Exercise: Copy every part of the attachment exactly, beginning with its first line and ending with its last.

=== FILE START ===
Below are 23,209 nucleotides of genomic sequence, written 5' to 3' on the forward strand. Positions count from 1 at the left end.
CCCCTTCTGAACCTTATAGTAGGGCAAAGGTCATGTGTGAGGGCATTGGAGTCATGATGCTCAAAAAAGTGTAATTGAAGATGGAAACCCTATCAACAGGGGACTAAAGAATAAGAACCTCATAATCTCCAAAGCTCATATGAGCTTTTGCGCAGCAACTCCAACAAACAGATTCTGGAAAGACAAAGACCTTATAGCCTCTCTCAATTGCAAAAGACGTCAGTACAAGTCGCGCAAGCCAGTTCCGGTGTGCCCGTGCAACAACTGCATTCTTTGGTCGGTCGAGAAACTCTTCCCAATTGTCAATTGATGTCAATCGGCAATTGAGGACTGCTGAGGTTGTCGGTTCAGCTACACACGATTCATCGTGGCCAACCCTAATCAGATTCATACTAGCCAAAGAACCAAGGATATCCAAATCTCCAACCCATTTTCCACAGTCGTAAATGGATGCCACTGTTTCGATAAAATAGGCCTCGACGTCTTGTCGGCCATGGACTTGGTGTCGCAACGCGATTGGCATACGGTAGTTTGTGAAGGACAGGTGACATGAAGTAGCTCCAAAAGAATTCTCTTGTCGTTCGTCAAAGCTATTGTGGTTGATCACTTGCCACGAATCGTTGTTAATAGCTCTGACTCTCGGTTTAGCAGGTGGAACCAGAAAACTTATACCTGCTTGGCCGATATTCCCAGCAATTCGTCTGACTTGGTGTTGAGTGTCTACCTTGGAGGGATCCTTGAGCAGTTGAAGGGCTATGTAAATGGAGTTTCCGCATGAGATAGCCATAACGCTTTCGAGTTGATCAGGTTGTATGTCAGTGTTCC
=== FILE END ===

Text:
Below are 23,209 nucleotides of genomic sequence, written 5' to 3' on the forward strand. Positions count from 1 at the left end.
CCCCTTCTGAACCTTATAGTAGGGCAAAGGTCATGTGTGAGGGCATTGGAGTCATGATGCTCAAAAAAGTGTAATTGAAGATGGAAACCCTATCAACAGGGGACTAAAGAATAAGAACCTCATAATCTCCAAAGCTCATATGAGCTTTTGCGCAGCAACTCCAACAAACAGATTCTGGAAAGACAAAGACCTTATAGCCTCTCTCAATTGCAAAAGACGTCAGTACAAGTCGCGCAAGCCAGTTCCGGTGTGCCCGTGCAACAACTGCATTCTTTGGTCGGTCGAGAAACTCTTCCCAATTGTCAATTGATGTCAATCGGCAATTGAGGACTGCTGAGGTTGTCGGTTCAGCTACACACGATTCATCGTGGCCAACCCTAATCAGATTCATACTAGCCAAAGAACCAAGGATATCCAAATCTCCAACCCATTTTCCACAGTCGTAAATGGATGCCACTGTTTCGATAAAATAGGCCTCGACGTCTTGTCGGCCATGGACTTGGTGTCGCAACGCGATTGGCATACGGTAGTTTGTGAAGGACAGGTGACATGAAGTAGCTCCAAAAGAATTCTCTTGTCGTTCGTCAAAGCTATTGTGGTTGATCACTTGCCACGAATCGTTGTTAATAGCTCTGACTCTCGGTTTAGCAGGTGGAACCAGAAAACTTATACCTGCTTGGCCGATATTCCCAGCAATTCGTCTGACTTGGTGTTGAGTGTCTACCTTGGAGGGATCCTTGAGCAGTTGAAGGGCTATGTAAATGGAGTTTCCGCATGAGATAGCCATAACGCTTTCGAGTTGATCAGGTTGTATGTCAGTGTTCC